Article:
European Standards

By “standards” we mean the global regime of minority protection pertaining to Europe spanning from the highest level of international standard-setting to the local statutes and policies put in place in regions where minorities live. The most relevant international standards include but are not excluded to:

• United Nations Charter (1945)

• Convention of the Prevention and Punishment of the Crime and Genocide (1948) • European Convention for the Protection of Human Rights and Fundamental Freedoms (1950)

• ILO Convention No. 107 concerning the Protection and Integration of Indigenous and Other Tribal and Semi-Tribal Populations in Independent Countries (1957)

• UN International Convention on Civil and Political Rights (1966)

• UN International Covenant on Economic, Social and Cultural Rights (1966) • UN International Convention on the Elimination of all Forms of Racial Discrimination (1966)

• European Charter of Local Self-government (1985)

• ILO Convention No. 169 concerning Indigenous and Tribal Peoples (1989)

• CSCE Charter for a New Europe (1990)

• European Charter for Regional and Minority Languages (1992)

• Framework Convention for the Protection of National Minorities of January (1995)

• EU Pact on Stability in Europe (1995)

• European Social Charter (revised) (1996)

• European Convention on Nationality (1997)

• EU Stability Pact for South East Europe (1999)

• European Charter of Fundamental Rights and Freedoms (2000)

• UNESCO Convention on the Protection and Promotion of the Diversity of Cultural Expressions (2005)

• Treaty of Lisbon (2007)

Included in hard law standards is also relevant case law emanating from the Permanent Court of International Justice, the International Court of Justice, the European Commission and Court of Human Rights as well as the European Court of Justice.

Minority standards increasingly include the so-called “soft law” instruments that international organizations and governments adopt on the basis of moral commitment to protecting minorities. Standards in the ECMI environment therefore also include documents on minority protection and non-discrimination issued by the UNESCO, the European Parliament and the Commission, the European Council of the EU, the Council of Europe’s Committee of Ministers, Parliamentary Assembly and the Venice Commission, the OSCE’s Assembly as well as opinions issued by the EU’s Committee of the Regions, the Council of Europe’s Congress of Local and Regional Authorities of Europe and the Central European Initiative. Particular strong moral value has been attached to the criteria issued by European Council at Copenhagen in 1993, the so-called Copenhagen Criteria.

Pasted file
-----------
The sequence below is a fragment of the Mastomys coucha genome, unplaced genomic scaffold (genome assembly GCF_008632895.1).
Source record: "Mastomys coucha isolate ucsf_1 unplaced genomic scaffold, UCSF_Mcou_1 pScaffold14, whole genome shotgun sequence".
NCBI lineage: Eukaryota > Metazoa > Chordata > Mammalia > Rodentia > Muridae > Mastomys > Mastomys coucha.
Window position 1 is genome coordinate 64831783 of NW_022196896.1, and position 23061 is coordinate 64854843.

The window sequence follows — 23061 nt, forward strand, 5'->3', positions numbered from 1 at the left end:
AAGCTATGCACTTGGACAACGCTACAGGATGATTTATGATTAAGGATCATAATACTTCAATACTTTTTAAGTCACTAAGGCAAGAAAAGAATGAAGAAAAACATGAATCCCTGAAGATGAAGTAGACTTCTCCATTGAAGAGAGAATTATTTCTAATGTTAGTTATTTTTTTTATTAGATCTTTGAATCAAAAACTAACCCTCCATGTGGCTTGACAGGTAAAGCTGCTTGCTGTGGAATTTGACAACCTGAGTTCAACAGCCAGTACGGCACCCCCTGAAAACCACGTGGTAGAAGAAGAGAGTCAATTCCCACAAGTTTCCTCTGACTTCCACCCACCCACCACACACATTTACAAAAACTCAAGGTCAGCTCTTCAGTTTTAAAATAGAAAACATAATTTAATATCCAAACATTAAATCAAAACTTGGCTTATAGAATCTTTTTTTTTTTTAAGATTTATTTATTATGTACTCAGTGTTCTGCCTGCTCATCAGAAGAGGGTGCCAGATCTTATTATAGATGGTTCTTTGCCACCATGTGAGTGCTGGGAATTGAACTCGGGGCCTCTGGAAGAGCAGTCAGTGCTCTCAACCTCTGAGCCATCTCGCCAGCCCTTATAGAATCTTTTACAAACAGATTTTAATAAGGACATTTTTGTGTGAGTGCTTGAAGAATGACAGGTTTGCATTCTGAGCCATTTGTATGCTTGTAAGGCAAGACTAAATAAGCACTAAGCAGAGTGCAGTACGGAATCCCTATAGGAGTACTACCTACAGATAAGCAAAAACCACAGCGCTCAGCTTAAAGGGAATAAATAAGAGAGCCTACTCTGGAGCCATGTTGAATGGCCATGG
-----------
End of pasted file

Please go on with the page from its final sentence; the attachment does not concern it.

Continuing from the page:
Other important soft law documents are the Thematic Recommendations and Guidelines issued by the OSCE’s High Commissioner on National Minorities:

• Bolzano/Bozen Recommendations on National Minorities in Inter-State Relations (2008)

• Recommendations on Policing in Multi-Ethnic Societies (2006)

• Guidelines on the use of Minority Languages in the Broadcast Media (2003)

• Lund Recommendations (1999)

• Oslo Recommendations (1998)

• The Hague Recommendations (1996)

Finally, there are numerous opinions issued by the relevant committees, such as the UN Human Rights Committee, the UN Working Group on Minorities as well as on Indigenous Populations, the Committee on the Elimination of Racial Discrimination, and the Advisory Committee to the Framework Convention for the Protection of National Minorities. Increasingly important are also the Thematic Commentaries issued by the Advisory Committee to the Framework Convention:

• Commentary on Education (2006)

• Commentary on Participation (2008)

Whether minority standards are adopted at the international, national or local level, they are often defined on the basis of political and social compromises. This means that optimal norms are seldom achieved, and legal text may not be as clear and directional as could be desired. Explanatory reports to the legal documents relieve some of this problem, but may not provide all answers thus leaving space for interpretation in the implementation phase. Divergent views of how to interpret provisions as well as differences as to the general interpretation of international documents into domestic law therefore render minority standards vulnerable to varied implementation or no implementation at all. The fundamental aim of the ECMI’s work is therefore to investigate how minority standards are implemented and operationalized.

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The ECMI Synergy Wheel

Figure 1

Read more on the The ECMI Approach (pdf)

Evaluation Reports 2012

The ECMI Approach is highly reflected in the work of the regional representation offices of ECMI. Below you find the Evaluation Reports 2012 for the two ECMI Offices:

ECMI Kosovo

ECMI Caucasus

ECMI founders:

The German Federal GovernmentThe German
Federal Government
The Danish GovernmentThe Danish
The Federal State Schleswig-HolsteinThe Federal State